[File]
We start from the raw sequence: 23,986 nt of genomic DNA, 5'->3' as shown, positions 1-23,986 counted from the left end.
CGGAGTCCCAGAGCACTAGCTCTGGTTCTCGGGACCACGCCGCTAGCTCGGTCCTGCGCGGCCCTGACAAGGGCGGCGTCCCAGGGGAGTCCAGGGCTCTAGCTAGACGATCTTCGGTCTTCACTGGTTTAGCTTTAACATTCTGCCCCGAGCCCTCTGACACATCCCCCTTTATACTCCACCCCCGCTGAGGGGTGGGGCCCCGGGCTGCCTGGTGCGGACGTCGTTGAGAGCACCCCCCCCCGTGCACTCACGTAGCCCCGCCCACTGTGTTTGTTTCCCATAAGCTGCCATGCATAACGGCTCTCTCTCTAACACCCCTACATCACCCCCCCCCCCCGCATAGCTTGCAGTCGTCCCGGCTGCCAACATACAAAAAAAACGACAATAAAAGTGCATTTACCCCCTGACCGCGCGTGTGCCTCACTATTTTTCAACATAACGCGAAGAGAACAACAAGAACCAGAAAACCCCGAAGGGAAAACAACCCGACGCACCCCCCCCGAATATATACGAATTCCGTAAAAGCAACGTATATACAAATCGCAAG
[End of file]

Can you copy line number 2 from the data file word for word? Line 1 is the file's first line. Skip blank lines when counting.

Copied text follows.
CGGAGTCCCAGAGCACTAGCTCTGGTTCTCGGGACCACGCCGCTAGCTCGGTCCTGCGCGGCCCTGACAAGGGCGGCGTCCCAGGGGAGTCCAGGGCTCTAGCTAGACGATCTTCGGTCTTCACTGGTTTAGCTTTAACATTCTGCCCCGAGCCCTCTGACACATCCCCCTTTATACTCCACCCCCGCTGAGGGGTGGGGCCCCGGGCTGCCTGGTGCGGACGTCGTTGAGAGCACCCCCCCCCGTGCACTCACGTAGCCCCGCCCACTGTGTTTGTTTCCCATAAGCTGCCATGCATAACGGCTCTCTCTCTAACACCCCTACATCACCCCCCCCCCCCGCATAGCTTGCAGTCGTCCCGGCTGCCAACATACAAAAAAAACGACAATAAAAGTGCATTTACCCCCTGACCGCGCGTGTGCCTCACTATTTTTCAACATAACGCGAAGAGAACAACAAGAACCAGAAAACCCCGAAGGGAAAACAACCCGACGCACCCCCCCCGAATATATACGAATTCCGTAAAAGCAACGTATATACAAATCGCAAG